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Toyota Tundra

Toyota Tundra 2017 crew cab Trim Shown: 2017 SR5 crew cab 4WD Automatic
Despite a recent freshening that updated the exterior and interior, including improved controls, the Tundra feels outclassed by newer and more refined competitors. It offers a standard two-door regular cab and two sizes of crew cabs. You can choose between a very powerful 5.7-liter V8 and a 4.6-liter V8. The six-speed automatic is very smooth and responsive. Handling is secure, but the ride with the TRD package is way too stiff. The cabin is very roomy, but it's a long reach to some controls. Towing performance is extremely capable. The damped rear tailgate is easy to raise and lower.
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2007 Redesign Year
Toyota Tundra 2016 Trim Shown: 2016 Double Cab SR5
Toyota tried hard to crack the full-size truck code with their second-generation Tundra, introduced in 2007. Unlike the original, this Texas-built version is sized on par with 1/2-ton domestic competition and offers similar towing and payload capabilities. Three different cab sizes and three different bed lengths are available. Our favorite engine choice is the rewardingly powerful 5.7-liter V8; thus equipped, the Tundra can tow around 10,000 pounds. Mated with a smooth and responsive six-speed automatic, we measured a competitive 15 mpg from this engine. Smaller available V6 and V8 engines are also smooth, but are less powerful. Off-road capability is impressive, but the four-wheel-drive system is part-time only. Handling is secure but there is no denying this is a big truck. Stability control is standard. Ironically, given the demure Tundras that preceded it, this generation lacks the refinement of many of the domestic competitors, which tend to be quieter and ride better. The ride in TRD-equipped Tundras is particularly stiff. Inside, there is plenty of room and supportive seats, but it can be a reach to the otherwise simple-to-use controls. Nice touches include a tilt-and-telescoping steering column, rare among trucks, and an easy-to-lift tailgate. While domestic trucks have received several updates, changes to the Tundra since its introduction have been minor, making later years feel somewhat dated. Probably the biggest Tundra advantage is superior reliability over the domestic rivals.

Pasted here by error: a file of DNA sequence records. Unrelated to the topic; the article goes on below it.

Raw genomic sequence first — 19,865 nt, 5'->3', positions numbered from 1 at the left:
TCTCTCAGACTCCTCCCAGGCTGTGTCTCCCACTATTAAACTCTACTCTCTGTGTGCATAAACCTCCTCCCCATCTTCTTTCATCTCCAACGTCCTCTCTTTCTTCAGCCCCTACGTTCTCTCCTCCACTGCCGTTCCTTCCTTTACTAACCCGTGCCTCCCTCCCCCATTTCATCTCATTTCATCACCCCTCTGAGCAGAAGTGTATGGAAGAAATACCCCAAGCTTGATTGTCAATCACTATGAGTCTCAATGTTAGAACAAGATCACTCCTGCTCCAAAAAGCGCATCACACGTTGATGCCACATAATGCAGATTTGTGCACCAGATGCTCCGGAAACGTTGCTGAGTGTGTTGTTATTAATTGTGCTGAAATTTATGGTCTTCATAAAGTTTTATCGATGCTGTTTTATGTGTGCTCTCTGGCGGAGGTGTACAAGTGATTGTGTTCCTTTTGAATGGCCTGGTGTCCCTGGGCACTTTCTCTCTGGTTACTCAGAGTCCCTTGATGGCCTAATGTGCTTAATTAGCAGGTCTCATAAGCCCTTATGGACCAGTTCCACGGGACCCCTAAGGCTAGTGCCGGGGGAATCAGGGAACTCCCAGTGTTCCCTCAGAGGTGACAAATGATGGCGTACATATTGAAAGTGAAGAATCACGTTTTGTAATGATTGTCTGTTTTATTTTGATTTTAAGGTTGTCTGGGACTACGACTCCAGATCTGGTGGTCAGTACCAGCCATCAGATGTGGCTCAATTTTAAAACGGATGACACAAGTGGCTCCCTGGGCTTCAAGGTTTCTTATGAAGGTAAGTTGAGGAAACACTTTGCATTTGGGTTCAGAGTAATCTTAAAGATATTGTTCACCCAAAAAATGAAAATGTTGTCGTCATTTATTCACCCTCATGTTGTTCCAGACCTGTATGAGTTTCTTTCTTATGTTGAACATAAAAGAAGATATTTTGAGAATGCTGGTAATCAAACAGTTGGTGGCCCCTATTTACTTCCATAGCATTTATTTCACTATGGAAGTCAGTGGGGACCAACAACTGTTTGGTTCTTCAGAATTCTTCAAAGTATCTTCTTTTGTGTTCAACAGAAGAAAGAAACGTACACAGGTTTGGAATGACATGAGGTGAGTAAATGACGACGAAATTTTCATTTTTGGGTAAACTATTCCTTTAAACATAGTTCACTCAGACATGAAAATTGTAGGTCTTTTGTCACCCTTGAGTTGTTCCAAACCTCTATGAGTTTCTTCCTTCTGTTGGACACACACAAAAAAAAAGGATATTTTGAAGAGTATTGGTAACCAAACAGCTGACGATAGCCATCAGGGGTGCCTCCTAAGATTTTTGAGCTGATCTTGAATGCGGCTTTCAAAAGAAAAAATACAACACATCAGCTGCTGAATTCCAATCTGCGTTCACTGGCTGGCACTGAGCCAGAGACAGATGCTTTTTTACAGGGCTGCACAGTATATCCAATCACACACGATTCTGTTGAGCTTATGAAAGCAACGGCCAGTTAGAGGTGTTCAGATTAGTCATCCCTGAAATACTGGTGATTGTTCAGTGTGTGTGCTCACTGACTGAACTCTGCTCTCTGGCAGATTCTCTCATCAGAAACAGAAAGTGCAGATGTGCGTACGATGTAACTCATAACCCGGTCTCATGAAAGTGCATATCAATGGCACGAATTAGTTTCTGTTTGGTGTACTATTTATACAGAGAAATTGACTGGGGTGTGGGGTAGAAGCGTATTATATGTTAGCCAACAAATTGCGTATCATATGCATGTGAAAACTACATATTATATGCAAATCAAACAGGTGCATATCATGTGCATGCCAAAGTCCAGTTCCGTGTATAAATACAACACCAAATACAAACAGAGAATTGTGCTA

Average Retail Price Trade-in Price Reliability Verdict Owner Satisfaction View Local Inventory
2016 N/A N/A
2015 $23,900 - $43,625 $21,225 - $40,375
2014 $22,500 - $41,000 $19,875 - $37,825
2013 $21,075 - $36,225 $18,340 - $33,065
2012 $18,700 - $33,150 $15,910 - $29,935
2011 $15,450 - $29,125 $12,625 - $25,900
2010 $14,100 - $26,400 $11,280 - $23,170
2009 $12,675 - $25,375 $9,890 - $22,115
2008 $11,450 - $22,975 $8,675 - $19,730
2007 $10,300 - $22,325 $7,520 - $19,020
Toyota Tundra 2006 Trim Shown: 2006 Double Cab
We regarded the 2000 model year Tundra as an excellent pickup truck. It's comfortable, quiet, handles relatively well and has a super smooth powertrain. Toyota's pickup also tows and hauls convincingly. The IIHS says the Tundra is also capable of good offset-crash-test results, which is a considerable plus. A crew cab with optional stability control was added to the lineup for the 2004 model year.
Average Retail Price Trade-in Price Reliability Verdict Owner Satisfaction View Local Inventory
2006 $7,575 - $16,075 $5,000 - $12,975
2005 $7,025 - $14,025 $4,475 - $11,050
2004 $6,625 - $12,900 $4,090 - $9,990
2003 $6,025 - $9,950 $3,530 - $7,205
2002 $5,600 - $8,975 $3,130 - $6,280
2001 N/A N/A
2000 N/A N/A